Deanston 15 years (1997/2013) Cask No 1958 45.8%

There are some whiskies that if you simply sniff, swish and move on, you may not catch what makes them enjoyable. This Deanston is one of those which initially had quite an unassuming character, yet if you didn’t give it a proper chance, would miss out on a rather companionable dram… it also just so happened to kick of our 2nd Whisky flight with a “lighter touch” at Singapore’s The Single Cask.

Deanston 15 years (1997/2013) Cask No 1958 45.8%

Here is what we found:

  • Nose – A nice honey sweetness, light touch of flowers, vanilla and a ‘green’ grass fresh quality
  • Palate – Initially the impression is of citrus sweetness, then with a bit of cheekiness, it starts to reveal much more character with a bit of light spice, raspberries and vanilla wood
  • Finish – Short, simple and slightly sweet

Overall it is simply a lovely easy drinking whisky. Not complicated, not a show-stopper but one you wouldn’t mind coming back to…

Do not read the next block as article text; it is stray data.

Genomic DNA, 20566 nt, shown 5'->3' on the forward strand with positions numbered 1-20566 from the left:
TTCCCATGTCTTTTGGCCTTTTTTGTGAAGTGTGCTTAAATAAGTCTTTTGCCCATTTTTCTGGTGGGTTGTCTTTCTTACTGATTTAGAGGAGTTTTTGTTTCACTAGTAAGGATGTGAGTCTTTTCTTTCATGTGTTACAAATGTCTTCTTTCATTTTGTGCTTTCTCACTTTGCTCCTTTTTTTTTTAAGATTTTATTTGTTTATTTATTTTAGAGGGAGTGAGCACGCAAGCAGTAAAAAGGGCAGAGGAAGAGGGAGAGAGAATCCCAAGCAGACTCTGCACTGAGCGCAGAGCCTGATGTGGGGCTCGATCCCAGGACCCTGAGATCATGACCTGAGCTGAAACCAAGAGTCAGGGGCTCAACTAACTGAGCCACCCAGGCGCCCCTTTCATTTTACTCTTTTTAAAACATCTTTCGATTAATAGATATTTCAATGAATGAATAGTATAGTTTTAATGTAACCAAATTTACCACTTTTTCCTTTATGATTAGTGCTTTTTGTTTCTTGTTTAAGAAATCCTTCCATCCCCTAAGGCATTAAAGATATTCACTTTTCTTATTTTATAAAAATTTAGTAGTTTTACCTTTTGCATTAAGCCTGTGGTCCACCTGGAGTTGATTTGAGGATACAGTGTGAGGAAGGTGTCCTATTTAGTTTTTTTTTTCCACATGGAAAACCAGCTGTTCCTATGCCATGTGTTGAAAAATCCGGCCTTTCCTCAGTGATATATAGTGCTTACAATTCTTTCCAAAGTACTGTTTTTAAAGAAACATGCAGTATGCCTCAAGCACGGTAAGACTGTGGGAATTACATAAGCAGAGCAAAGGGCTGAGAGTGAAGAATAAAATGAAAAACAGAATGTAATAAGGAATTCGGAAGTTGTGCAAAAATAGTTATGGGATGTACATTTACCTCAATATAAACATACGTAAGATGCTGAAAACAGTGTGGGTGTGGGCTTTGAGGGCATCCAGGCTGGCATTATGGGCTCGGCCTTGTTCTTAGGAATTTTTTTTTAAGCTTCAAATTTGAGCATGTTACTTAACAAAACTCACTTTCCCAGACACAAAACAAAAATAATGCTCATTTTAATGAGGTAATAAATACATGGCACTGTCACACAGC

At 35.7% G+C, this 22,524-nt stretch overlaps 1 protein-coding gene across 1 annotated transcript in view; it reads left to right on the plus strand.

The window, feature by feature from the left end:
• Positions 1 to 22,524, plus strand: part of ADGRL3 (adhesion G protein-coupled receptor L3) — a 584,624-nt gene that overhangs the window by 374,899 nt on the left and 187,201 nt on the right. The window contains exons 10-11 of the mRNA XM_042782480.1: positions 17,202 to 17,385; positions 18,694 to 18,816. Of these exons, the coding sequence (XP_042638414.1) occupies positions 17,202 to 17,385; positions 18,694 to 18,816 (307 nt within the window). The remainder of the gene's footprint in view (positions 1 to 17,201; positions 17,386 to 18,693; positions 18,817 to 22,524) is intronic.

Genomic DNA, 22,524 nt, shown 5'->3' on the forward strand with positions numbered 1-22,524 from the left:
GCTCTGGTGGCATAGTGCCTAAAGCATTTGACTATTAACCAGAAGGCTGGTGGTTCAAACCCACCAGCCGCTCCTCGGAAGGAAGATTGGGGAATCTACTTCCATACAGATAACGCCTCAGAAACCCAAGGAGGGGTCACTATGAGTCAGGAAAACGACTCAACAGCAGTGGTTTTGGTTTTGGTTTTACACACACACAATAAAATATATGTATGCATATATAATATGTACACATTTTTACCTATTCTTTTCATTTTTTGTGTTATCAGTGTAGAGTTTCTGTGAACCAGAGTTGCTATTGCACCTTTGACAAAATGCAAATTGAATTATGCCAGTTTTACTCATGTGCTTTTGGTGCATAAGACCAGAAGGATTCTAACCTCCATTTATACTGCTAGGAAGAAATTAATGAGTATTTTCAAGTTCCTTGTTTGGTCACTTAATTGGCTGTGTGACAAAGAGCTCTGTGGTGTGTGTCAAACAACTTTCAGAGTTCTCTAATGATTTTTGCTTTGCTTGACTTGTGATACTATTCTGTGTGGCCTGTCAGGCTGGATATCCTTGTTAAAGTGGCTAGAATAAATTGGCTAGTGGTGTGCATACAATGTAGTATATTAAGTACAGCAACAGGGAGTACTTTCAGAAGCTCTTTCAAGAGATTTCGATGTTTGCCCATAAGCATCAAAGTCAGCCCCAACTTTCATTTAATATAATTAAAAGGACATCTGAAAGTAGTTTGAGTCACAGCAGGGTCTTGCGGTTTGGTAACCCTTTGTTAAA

Even when revisited after sampling the other whiskies, there was something simply ‘comfortable’ and ‘comforting’ about this one… and I found myself coming back to it for a final sniff, sip and sigh of happiness.

And here is what the folks over at the Single Cask have to say:

  • Nose: This is a very natural whisky that is added to, but not burdened, by wood influence. We have just enough vanilla pod and bruleed banana that complements the spirit’s masses of estery green fruit. It is on the whole light and exuberant, showing the freshness of green apple peels but is also anchored by malt notes and linseed oil.
  • Palate: The wood has more to say here, with a growing hot spiciness and black pepper. But look past that and find tart berries, pollen and – surprise – lots of lilies.
  • Finish: Vanilla and more charred spiciness linger on.

I certainly didn’t catch any oil or lillies but overall wouldn’t disagree… except for the finish lingering… not in what we experienced but you can also see there wasn’t much left in the bottle! Particularly with lighter whiskies, I find oxidation can be a factor in shifting some elements.

Other Deanston sampling experiences:

This Deanston was sampled as part of a whisky flight at The Single Cask together with:

You can also find Whisky Lady in India on:

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